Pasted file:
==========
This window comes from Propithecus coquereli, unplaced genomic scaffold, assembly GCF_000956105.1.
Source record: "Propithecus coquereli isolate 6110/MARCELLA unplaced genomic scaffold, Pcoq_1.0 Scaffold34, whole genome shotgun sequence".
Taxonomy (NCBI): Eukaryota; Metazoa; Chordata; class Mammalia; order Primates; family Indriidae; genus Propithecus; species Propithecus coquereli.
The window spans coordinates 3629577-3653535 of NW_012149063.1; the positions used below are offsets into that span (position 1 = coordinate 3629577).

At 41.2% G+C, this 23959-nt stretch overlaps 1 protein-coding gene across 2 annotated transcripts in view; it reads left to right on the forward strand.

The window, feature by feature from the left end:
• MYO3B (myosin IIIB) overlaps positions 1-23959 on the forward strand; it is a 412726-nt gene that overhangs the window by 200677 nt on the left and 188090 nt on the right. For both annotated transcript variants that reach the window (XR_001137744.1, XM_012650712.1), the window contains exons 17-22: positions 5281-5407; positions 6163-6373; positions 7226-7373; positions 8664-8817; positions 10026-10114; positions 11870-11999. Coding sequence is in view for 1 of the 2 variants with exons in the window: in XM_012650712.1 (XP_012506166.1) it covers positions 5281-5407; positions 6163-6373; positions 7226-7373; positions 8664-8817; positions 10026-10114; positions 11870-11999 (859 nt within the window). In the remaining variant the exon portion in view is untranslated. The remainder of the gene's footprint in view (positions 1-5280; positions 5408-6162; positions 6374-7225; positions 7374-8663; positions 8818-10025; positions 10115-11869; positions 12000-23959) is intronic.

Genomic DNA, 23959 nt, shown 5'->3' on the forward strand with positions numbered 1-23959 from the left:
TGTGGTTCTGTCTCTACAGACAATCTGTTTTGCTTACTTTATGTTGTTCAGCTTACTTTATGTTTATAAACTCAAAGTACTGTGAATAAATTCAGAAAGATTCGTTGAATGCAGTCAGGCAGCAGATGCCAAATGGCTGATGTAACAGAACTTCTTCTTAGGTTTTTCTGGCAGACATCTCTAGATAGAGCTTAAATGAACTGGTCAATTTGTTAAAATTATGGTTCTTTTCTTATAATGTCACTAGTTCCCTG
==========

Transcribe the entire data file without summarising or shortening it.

This window comes from Propithecus coquereli, unplaced genomic scaffold, assembly GCF_000956105.1.
Source record: "Propithecus coquereli isolate 6110/MARCELLA unplaced genomic scaffold, Pcoq_1.0 Scaffold34, whole genome shotgun sequence".
Taxonomy (NCBI): Eukaryota; Metazoa; Chordata; class Mammalia; order Primates; family Indriidae; genus Propithecus; species Propithecus coquereli.
The window spans coordinates 3629577-3653535 of NW_012149063.1; the positions used below are offsets into that span (position 1 = coordinate 3629577).

At 41.2% G+C, this 23959-nt stretch overlaps 1 protein-coding gene across 2 annotated transcripts in view; it reads left to right on the forward strand.

The window, feature by feature from the left end:
• MYO3B (myosin IIIB) overlaps positions 1-23959 on the forward strand; it is a 412726-nt gene that overhangs the window by 200677 nt on the left and 188090 nt on the right. For both annotated transcript variants that reach the window (XR_001137744.1, XM_012650712.1), the window contains exons 17-22: positions 5281-5407; positions 6163-6373; positions 7226-7373; positions 8664-8817; positions 10026-10114; positions 11870-11999. Coding sequence is in view for 1 of the 2 variants with exons in the window: in XM_012650712.1 (XP_012506166.1) it covers positions 5281-5407; positions 6163-6373; positions 7226-7373; positions 8664-8817; positions 10026-10114; positions 11870-11999 (859 nt within the window). In the remaining variant the exon portion in view is untranslated. The remainder of the gene's footprint in view (positions 1-5280; positions 5408-6162; positions 6374-7225; positions 7374-8663; positions 8818-10025; positions 10115-11869; positions 12000-23959) is intronic.

Genomic DNA, 23959 nt, shown 5'->3' on the forward strand with positions numbered 1-23959 from the left:
TGTGGTTCTGTCTCTACAGACAATCTGTTTTGCTTACTTTATGTTGTTCAGCTTACTTTATGTTTATAAACTCAAAGTACTGTGAATAAATTCAGAAAGATTCGTTGAATGCAGTCAGGCAGCAGATGCCAAATGGCTGATGTAACAGAACTTCTTCTTAGGTTTTTCTGGCAGACATCTCTAGATAGAGCTTAAATGAACTGGTCAATTTGTTAAAATTATGGTTCTTTTCTTATAATGTCACTAGTTCCCTG